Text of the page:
For the 3 weeks I was in the UK recently I used a UMTS modem (i.e. like a 3G phone) to surf the web and do all my work. Going round to my friend Robin’s house, who also works in IT, he does all his surfing through a cable from his phone to his computer: i.e. also UMTS.
At least in the UK, this is extremely popular. Also in Asia it makes a lot of sense; they have excellent high-speed mobile phone networks there and all ones preconceptions about the Asians having the latest handset devices: I can confirm first-hand that they’re all true.
As we all know and have been experiencing since about 2000, more and more phones are going to get more powerful and have larger screens. Full browsers will (and do) run on them. They will also be UMTS devices.
And for those people who don’t surf via UMTS, nearly everyone I know surfs at home using WLAN. A lot of offices use WLAN too. And obviously all the surfing at airports, coffee houses, hotels, conferences etc. all goes on via WLAN.
UMTS and WLAN have high bandwidth, but they have extremely high latency compared with a cable connection. That means that although the bytes flow fast once they’ve started, it takes a long time for the first byte to arrive.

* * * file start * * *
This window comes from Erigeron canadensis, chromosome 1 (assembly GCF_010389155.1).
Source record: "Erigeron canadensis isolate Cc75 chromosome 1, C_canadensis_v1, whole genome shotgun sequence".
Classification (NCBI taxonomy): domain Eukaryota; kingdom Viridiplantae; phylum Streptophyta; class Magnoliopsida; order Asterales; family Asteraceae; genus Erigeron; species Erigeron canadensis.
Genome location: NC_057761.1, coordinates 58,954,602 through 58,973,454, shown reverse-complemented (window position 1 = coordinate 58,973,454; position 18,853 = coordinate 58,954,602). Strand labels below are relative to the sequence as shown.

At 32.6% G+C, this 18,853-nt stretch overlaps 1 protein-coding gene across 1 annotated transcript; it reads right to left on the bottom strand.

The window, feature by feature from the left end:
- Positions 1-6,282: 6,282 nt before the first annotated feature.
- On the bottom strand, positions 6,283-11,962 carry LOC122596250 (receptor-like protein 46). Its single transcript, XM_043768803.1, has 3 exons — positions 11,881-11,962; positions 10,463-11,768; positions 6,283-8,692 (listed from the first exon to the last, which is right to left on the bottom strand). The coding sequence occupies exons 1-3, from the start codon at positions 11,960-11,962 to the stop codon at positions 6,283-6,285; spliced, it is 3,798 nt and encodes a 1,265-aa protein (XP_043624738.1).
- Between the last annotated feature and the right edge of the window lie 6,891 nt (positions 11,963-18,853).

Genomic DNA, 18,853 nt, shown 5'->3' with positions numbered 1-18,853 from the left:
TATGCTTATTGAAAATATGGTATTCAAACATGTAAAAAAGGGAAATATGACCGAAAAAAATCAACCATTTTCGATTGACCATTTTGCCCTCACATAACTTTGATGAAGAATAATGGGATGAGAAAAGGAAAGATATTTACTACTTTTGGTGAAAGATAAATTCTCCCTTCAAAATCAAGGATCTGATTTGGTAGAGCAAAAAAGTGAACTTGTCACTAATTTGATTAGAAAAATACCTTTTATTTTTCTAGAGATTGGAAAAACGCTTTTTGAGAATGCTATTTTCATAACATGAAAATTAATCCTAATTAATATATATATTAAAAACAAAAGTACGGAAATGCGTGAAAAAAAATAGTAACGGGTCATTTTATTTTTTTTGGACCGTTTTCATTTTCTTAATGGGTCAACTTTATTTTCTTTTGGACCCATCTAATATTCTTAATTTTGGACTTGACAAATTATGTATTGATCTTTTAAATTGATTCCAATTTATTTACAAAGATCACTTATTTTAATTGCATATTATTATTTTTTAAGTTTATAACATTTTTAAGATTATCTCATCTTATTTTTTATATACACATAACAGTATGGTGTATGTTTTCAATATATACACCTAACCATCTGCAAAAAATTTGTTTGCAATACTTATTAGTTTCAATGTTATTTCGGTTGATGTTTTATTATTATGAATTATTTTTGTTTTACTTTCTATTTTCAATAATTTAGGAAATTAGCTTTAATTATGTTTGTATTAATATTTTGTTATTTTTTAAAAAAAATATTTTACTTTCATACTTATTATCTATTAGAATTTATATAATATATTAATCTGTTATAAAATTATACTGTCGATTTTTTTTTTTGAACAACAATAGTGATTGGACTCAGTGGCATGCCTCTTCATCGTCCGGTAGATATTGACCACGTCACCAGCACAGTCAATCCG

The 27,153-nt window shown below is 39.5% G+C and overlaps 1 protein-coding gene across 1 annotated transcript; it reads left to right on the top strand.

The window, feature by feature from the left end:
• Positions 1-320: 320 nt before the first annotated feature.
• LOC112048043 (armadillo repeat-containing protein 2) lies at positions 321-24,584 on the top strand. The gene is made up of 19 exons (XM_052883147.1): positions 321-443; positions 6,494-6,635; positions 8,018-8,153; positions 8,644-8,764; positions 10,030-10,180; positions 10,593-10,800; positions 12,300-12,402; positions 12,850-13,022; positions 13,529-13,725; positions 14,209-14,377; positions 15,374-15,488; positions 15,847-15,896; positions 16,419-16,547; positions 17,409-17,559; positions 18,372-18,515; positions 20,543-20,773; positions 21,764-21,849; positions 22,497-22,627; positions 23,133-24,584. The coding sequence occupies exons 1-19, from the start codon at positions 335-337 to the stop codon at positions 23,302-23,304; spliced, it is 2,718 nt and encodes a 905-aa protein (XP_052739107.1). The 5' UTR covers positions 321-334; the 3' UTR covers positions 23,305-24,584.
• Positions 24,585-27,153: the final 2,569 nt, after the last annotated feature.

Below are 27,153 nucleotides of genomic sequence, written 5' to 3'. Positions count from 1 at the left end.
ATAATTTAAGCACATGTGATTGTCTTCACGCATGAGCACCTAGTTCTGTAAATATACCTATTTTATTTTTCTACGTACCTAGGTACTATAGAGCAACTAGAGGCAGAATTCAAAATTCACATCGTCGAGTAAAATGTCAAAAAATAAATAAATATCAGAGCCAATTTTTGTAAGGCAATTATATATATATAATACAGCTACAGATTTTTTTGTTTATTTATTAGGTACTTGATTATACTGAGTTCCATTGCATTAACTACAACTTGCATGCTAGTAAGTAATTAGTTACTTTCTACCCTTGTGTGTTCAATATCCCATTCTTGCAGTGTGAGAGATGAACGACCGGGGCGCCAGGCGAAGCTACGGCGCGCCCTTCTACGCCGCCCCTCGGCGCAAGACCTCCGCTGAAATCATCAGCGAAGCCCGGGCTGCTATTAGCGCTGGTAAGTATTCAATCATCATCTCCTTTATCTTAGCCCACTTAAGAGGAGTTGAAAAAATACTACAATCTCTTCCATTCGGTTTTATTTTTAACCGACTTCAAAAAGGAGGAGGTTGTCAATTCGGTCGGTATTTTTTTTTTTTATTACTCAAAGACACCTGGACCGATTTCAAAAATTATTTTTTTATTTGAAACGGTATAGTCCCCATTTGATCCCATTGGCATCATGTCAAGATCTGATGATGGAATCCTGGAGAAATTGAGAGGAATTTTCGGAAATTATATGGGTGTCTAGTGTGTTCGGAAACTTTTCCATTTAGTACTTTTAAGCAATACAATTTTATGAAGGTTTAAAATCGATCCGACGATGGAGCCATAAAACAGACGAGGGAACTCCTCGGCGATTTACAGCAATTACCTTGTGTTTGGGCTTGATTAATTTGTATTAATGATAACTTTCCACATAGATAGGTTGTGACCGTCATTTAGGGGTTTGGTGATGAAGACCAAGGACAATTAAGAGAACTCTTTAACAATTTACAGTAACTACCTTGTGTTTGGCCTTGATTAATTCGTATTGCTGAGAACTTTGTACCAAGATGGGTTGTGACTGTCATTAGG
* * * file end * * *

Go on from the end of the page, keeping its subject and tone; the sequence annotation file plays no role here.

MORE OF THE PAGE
I am quite proud of the fact that when I designed the “Uboot Joe” software (Windows software which ran on the user’s PC, sat on the notification area by the clock, and communicated with Uboot) I took this into account. Every action you do with the Joe is at most one client-server round trip. For example to view all the thumbnails in a folder, there is a single request from Joe to the server like “get all data in folder_id” and the return structure is a) information about the folder, b) information on all the photos within the folder, and c) all the binary JPEG data for the thumbnails of all those images. You can try using the Uboot Joe on a UMTS link, and it works faster than any website.
Contrast this design with HTML. The first response from the server contains <img src=xx> tags and only once that has been received can the browser make the further requests necessary to retrieve the images. If the first bytes of every response take a long time to arrive, then the user experiences that “long time” twice before they see the data they requested; first to get the HTML page then second to get the images.
In fact it’s worse. If a page has 50 embedded images, it doesn’t open up 50 concurrent connections to the server (for good reason). Instead it opens e.g. 4 connections. Which means that e.g. image number 5 has to wait for the “long time” of fetching image 1 to complete. (Some sites try to get around this by having lots of servers with different names e.g. img341.domain.com and distributing the images over these servers.)
And it’s even worse than that. Even if the application only does one round-trip to the server, the underlying protocols might do more round-trips, for example firstly to contact the DNS server to get the IP address for the domain name used in the URL; and then secondly to request the data from the server.